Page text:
Batanes, Philippines – Taking the boat from Basco to Sabtang Island was definitely one of the things we were not looking forward to in our three days in Batanes. Not a fan of deep waters, my mind was filled with dread just thinking about the faluwa ride across the often treacherous waters of the West Philippine Sea and the Pacific Ocean. Just two days before, there was a typhoon passing through Batanes. But with the sun shining and the glistening waters look calm enough, maybe luck was on our side again today.
We were picked up before 6 AM at Marfel’s. Still sleepy, I tried to take in the jaw-dropping sights along the way to Ivana. Our guide was telling us that we will be exploring these spots tomorrow for the South Batan Tour.
Ivana Port, Basco, Batanes
Upon reaching Ivana Port, we hurriedly went up the stairs of San Jose de Ivana and took a look around. Located in front of the port, this church looks like one of the newer churches judging from its facade. So we were surprised to learn that its foundation is already more than 200 years old. The tower-like campanile was built separately and offers a nice view from the top. The floor tiles were amazing, a good submission for #ihavethisthingwithtiles.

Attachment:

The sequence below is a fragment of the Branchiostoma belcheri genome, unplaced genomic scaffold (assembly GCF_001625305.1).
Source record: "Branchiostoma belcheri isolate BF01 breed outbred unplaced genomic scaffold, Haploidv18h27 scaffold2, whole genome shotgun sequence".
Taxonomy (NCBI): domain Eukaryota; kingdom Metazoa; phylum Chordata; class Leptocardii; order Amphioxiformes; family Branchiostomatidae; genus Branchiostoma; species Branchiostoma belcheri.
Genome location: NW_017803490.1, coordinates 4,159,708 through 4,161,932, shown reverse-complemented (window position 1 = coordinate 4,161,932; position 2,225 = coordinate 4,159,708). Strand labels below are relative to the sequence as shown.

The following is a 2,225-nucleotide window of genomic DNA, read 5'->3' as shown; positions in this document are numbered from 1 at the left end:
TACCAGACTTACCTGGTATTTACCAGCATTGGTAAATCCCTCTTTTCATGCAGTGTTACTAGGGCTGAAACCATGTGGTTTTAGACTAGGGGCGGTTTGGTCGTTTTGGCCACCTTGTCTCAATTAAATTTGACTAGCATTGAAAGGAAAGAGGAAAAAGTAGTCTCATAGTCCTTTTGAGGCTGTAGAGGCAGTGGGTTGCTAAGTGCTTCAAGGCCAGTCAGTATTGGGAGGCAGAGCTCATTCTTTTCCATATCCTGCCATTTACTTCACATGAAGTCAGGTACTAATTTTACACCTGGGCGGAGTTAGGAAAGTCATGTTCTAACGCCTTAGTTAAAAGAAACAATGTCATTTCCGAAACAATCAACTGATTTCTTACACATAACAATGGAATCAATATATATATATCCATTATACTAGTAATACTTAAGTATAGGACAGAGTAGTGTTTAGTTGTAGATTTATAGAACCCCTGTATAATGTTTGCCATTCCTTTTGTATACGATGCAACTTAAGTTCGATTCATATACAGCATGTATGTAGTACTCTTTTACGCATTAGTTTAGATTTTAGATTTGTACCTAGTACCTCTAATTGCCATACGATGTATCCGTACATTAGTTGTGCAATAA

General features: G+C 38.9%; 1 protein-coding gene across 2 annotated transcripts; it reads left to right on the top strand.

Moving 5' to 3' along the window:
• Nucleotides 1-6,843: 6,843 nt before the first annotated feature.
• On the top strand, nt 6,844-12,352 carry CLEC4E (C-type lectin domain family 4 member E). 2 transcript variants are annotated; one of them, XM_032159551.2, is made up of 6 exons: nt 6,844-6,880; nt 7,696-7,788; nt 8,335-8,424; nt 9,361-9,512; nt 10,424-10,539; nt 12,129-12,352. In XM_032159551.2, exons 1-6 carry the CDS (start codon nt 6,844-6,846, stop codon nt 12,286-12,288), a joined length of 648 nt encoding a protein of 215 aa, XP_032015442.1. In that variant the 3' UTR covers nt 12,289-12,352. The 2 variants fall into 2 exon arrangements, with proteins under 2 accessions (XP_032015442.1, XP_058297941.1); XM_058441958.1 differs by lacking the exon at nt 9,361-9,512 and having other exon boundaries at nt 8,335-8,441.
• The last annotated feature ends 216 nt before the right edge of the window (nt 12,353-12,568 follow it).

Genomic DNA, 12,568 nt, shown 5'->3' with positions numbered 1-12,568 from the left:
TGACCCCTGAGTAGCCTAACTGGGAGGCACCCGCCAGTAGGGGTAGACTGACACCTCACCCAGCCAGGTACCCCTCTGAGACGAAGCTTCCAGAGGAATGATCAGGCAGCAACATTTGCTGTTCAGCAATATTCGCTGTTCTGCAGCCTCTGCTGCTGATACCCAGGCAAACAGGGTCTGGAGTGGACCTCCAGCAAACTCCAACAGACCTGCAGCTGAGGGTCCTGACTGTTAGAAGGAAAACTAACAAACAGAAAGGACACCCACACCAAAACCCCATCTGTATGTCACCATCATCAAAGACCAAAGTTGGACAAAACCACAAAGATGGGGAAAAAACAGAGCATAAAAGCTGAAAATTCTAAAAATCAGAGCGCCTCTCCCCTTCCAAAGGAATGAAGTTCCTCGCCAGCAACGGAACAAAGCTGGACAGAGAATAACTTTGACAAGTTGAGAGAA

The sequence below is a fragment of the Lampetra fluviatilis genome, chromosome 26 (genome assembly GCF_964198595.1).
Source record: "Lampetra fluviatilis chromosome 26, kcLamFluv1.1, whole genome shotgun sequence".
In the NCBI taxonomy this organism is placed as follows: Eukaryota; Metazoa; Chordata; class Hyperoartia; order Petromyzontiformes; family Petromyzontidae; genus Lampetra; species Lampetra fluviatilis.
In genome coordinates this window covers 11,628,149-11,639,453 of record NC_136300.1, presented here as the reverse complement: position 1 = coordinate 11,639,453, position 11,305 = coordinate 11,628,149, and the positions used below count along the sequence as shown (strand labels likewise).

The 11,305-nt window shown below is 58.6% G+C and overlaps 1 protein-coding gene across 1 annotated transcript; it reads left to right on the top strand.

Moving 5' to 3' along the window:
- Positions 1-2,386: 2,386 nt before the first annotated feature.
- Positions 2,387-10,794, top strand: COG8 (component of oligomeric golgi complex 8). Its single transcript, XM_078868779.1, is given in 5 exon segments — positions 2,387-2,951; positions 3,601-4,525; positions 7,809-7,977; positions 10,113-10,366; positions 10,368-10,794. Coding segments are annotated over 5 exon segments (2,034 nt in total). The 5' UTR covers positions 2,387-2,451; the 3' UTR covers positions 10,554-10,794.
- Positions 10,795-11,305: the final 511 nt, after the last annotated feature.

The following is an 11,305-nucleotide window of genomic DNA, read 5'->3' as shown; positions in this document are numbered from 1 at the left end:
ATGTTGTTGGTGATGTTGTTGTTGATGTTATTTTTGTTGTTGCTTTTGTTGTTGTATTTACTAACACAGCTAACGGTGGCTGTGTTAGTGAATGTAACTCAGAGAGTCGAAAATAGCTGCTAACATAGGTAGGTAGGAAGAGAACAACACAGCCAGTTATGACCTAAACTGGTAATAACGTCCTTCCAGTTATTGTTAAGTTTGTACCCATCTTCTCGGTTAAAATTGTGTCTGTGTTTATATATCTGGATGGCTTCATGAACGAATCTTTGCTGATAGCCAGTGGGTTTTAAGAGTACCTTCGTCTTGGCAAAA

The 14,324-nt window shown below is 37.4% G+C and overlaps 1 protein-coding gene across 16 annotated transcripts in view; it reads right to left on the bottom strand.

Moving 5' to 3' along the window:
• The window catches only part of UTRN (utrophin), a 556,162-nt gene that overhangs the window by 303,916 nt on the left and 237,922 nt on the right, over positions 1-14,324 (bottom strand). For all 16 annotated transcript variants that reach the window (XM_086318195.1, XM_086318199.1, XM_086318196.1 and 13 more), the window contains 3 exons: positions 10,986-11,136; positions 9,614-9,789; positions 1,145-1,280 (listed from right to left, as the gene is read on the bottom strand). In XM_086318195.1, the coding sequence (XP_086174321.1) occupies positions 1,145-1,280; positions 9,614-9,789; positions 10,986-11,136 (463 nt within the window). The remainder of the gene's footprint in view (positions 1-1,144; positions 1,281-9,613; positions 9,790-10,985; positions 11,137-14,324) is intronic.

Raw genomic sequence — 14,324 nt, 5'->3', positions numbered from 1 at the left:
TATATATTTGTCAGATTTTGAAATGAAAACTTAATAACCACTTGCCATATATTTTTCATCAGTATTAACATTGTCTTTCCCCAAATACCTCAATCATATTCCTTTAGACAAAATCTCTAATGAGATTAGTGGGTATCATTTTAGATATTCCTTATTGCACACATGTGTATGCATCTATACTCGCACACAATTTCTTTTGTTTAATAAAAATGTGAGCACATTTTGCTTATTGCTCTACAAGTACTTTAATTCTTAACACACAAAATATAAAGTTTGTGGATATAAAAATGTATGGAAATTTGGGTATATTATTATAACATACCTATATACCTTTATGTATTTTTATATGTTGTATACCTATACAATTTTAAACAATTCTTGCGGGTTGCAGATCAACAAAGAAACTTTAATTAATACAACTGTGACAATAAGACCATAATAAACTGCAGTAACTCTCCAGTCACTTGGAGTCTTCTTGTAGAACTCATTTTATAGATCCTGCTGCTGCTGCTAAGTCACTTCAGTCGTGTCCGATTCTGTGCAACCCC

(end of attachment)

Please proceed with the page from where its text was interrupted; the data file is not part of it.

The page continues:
Alas, our brief respite from the morning sun finished with our guide’s call that told us that we were ready to board the faluwa, a traditional boat in Batanes without an outrigger that is able to withstand the waves.
Travel tip: If you’re coming from abroad, make sure to have an overseas health insurance before you embark on your adventure. 😉